This literature review will go over cross-cultural research articles which study nightmares in children, particularly what could be the cause of some of the nightmares in children. One article studied the relationship between daytime symptomatology (daily effects) and nightmare frequency in school-aged children (Schredl et al., 2009). The article set out to find whether social and personal events were causing nightmares in the children, and furthermore wanted to find whether the children’s parents underestimated the frequency of their children’s nightmares (Schredl et al., 2009). To expand on this research, a second article was reviewed which studied the relationship between negative media children are exposed to in their waking life on children’s dreaming life (Schredl et al., 2008). This study sought to find a correlation between high amounts of television watched, computer games played and higher frequency of nightmares (Schredl et al., 2008). As a final further expansion on the research presented, the third article reviewed addressed some of the limitations the previous studied encountered and studied the same hypothesis: exposure to negative media would heighten nightmare frequency in children (Van den Bulck, 2004). The findings from these articles offered information on the frequency of nightmares in children and how that frequency relates to external and internal events.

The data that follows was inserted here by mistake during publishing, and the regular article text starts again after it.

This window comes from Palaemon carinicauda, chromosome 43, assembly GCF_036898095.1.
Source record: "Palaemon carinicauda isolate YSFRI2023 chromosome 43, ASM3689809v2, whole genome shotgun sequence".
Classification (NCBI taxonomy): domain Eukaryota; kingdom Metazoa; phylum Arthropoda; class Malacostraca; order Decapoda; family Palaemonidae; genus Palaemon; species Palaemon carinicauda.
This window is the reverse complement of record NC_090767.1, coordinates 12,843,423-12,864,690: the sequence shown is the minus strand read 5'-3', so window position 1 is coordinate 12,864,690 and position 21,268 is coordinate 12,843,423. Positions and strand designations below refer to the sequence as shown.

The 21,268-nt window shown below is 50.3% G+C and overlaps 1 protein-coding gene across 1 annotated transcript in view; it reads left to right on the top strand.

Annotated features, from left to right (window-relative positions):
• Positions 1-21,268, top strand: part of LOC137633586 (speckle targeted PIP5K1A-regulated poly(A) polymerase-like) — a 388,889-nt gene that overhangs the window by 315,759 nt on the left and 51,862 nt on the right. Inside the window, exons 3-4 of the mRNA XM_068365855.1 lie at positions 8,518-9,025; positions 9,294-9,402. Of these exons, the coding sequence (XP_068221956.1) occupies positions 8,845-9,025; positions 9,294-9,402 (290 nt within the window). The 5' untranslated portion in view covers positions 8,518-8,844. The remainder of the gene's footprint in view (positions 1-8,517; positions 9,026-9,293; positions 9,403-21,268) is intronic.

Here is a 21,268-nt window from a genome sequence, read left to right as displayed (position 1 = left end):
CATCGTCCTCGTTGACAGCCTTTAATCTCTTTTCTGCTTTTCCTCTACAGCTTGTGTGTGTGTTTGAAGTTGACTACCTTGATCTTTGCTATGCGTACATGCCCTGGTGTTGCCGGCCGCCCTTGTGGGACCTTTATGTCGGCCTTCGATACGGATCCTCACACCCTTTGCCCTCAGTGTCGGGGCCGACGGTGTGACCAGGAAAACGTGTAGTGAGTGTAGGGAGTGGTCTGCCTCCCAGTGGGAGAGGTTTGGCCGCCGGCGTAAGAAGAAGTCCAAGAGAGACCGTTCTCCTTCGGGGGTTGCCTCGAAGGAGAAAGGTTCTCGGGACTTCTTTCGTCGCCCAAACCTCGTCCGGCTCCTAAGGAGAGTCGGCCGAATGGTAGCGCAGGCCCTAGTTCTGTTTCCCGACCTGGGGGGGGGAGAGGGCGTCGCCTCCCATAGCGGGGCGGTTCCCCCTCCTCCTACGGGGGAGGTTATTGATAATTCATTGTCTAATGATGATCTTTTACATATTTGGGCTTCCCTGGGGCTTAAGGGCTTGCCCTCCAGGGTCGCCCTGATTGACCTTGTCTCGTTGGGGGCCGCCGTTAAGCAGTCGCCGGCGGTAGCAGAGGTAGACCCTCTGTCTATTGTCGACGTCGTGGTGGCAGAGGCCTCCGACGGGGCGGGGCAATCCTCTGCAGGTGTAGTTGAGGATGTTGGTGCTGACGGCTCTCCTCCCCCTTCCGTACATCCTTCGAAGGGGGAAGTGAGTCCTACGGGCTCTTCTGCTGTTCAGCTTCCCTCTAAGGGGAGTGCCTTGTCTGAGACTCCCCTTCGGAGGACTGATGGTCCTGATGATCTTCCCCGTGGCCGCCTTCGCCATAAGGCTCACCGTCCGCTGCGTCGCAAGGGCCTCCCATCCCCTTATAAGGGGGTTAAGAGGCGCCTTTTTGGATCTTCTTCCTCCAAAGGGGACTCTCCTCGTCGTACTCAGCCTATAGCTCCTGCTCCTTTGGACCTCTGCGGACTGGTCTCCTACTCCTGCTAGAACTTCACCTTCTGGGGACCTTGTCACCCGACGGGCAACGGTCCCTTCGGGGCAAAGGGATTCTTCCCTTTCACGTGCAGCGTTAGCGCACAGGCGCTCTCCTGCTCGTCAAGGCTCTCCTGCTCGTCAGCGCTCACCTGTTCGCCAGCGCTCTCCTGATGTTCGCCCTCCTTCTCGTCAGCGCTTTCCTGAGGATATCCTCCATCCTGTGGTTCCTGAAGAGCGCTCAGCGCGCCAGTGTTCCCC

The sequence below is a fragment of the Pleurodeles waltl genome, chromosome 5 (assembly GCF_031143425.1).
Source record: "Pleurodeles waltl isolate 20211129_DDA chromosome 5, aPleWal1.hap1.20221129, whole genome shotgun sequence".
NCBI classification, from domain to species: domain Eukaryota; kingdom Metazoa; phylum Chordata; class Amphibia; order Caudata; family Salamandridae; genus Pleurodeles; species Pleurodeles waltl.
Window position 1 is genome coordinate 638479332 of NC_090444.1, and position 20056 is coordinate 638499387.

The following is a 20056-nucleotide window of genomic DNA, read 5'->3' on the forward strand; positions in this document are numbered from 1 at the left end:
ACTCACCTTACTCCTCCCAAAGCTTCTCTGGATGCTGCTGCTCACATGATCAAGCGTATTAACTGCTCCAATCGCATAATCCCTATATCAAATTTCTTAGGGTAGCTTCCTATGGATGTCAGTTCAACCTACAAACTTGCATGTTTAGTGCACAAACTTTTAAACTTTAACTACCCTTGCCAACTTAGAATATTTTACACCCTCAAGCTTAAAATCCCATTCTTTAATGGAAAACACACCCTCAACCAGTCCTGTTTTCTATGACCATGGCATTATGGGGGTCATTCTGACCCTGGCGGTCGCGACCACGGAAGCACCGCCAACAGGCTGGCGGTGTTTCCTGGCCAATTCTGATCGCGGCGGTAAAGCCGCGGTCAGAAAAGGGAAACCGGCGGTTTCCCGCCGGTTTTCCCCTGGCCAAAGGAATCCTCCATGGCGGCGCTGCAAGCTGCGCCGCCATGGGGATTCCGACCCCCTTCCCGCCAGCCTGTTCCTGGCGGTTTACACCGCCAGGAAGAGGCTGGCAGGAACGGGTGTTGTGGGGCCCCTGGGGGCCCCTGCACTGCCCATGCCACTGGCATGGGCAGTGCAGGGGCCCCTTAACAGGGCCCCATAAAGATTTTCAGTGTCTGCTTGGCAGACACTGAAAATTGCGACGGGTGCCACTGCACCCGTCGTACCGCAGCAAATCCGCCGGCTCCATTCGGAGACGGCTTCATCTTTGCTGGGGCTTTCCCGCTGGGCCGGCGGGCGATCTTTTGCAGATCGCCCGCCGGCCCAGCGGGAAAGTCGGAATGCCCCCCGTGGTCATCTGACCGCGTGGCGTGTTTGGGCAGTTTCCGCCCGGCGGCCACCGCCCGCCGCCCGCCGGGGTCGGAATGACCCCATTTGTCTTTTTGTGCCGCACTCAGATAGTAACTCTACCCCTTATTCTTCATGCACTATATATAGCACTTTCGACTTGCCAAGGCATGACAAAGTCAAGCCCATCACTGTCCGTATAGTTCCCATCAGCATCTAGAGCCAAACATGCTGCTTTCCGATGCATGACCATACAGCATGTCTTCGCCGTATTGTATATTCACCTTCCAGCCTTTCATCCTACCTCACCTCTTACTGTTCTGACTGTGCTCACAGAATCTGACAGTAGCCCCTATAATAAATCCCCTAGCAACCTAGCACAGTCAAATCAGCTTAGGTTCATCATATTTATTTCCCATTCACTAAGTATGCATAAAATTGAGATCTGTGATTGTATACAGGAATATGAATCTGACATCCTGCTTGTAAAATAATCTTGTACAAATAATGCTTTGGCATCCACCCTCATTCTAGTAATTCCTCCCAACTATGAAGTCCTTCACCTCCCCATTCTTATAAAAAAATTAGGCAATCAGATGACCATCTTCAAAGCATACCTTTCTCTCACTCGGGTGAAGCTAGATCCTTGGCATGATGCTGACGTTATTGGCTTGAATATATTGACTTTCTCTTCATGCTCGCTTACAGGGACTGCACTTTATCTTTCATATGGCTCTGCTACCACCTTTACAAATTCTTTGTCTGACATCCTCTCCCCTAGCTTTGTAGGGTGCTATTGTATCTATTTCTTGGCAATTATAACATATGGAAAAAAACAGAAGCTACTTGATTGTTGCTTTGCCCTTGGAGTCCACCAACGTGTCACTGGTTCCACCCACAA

The first article reviewed is of Schredl et al. (2009) which produced a study that examined the relationship between daytime symptomatology and nightmare frequency in school-aged children. The study involved eliciting day time symptoms and nightmare frequency directly from the children, with an age range of eight years to eleven years old. In addition to the children’s information, the researchers collected questionnaires by the parents about their children’s dreaming (Schredl et al., 2009). The researchers hypothesized that the parents would show an underestimation of nightmare...
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